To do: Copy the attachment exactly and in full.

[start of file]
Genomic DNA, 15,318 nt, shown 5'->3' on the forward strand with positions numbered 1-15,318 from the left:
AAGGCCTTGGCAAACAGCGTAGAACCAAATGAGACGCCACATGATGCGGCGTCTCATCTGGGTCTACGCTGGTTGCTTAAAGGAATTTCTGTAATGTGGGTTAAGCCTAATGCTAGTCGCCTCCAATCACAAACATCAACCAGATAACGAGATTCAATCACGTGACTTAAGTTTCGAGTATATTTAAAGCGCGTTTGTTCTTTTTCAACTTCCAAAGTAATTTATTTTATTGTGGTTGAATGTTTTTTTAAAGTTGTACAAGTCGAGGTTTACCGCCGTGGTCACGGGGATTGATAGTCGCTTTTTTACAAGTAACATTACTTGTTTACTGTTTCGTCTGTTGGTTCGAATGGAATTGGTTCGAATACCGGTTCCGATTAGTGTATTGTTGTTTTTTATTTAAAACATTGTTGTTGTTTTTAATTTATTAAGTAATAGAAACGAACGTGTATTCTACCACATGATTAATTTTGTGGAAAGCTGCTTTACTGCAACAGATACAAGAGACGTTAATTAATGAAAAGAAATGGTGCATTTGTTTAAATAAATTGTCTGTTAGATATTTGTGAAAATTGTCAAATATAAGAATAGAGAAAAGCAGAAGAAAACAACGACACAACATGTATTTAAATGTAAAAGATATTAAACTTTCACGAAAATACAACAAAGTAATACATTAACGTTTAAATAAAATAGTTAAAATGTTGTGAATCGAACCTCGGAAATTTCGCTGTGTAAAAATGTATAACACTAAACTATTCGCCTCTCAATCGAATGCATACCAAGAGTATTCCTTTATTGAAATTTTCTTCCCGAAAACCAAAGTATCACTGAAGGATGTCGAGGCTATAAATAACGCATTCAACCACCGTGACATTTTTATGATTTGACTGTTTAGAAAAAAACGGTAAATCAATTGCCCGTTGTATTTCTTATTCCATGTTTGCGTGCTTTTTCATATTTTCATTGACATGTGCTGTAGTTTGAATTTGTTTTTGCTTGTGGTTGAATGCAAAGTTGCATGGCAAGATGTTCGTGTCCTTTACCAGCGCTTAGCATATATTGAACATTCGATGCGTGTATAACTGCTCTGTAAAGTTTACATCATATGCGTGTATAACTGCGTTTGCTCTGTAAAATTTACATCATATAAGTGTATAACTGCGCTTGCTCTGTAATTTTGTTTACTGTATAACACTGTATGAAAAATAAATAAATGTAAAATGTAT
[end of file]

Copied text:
Genomic DNA, 15,318 nt, shown 5'->3' on the forward strand with positions numbered 1-15,318 from the left:
AAGGCCTTGGCAAACAGCGTAGAACCAAATGAGACGCCACATGATGCGGCGTCTCATCTGGGTCTACGCTGGTTGCTTAAAGGAATTTCTGTAATGTGGGTTAAGCCTAATGCTAGTCGCCTCCAATCACAAACATCAACCAGATAACGAGATTCAATCACGTGACTTAAGTTTCGAGTATATTTAAAGCGCGTTTGTTCTTTTTCAACTTCCAAAGTAATTTATTTTATTGTGGTTGAATGTTTTTTTAAAGTTGTACAAGTCGAGGTTTACCGCCGTGGTCACGGGGATTGATAGTCGCTTTTTTACAAGTAACATTACTTGTTTACTGTTTCGTCTGTTGGTTCGAATGGAATTGGTTCGAATACCGGTTCCGATTAGTGTATTGTTGTTTTTTATTTAAAACATTGTTGTTGTTTTTAATTTATTAAGTAATAGAAACGAACGTGTATTCTACCACATGATTAATTTTGTGGAAAGCTGCTTTACTGCAACAGATACAAGAGACGTTAATTAATGAAAAGAAATGGTGCATTTGTTTAAATAAATTGTCTGTTAGATATTTGTGAAAATTGTCAAATATAAGAATAGAGAAAAGCAGAAGAAAACAACGACACAACATGTATTTAAATGTAAAAGATATTAAACTTTCACGAAAATACAACAAAGTAATACATTAACGTTTAAATAAAATAGTTAAAATGTTGTGAATCGAACCTCGGAAATTTCGCTGTGTAAAAATGTATAACACTAAACTATTCGCCTCTCAATCGAATGCATACCAAGAGTATTCCTTTATTGAAATTTTCTTCCCGAAAACCAAAGTATCACTGAAGGATGTCGAGGCTATAAATAACGCATTCAACCACCGTGACATTTTTATGATTTGACTGTTTAGAAAAAAACGGTAAATCAATTGCCCGTTGTATTTCTTATTCCATGTTTGCGTGCTTTTTCATATTTTCATTGACATGTGCTGTAGTTTGAATTTGTTTTTGCTTGTGGTTGAATGCAAAGTTGCATGGCAAGATGTTCGTGTCCTTTACCAGCGCTTAGCATATATTGAACATTCGATGCGTGTATAACTGCTCTGTAAAGTTTACATCATATGCGTGTATAACTGCGTTTGCTCTGTAAAATTTACATCATATAAGTGTATAACTGCGCTTGCTCTGTAATTTTGTTTACTGTATAACACTGTATGAAAAATAAATAAATGTAAAATGTAT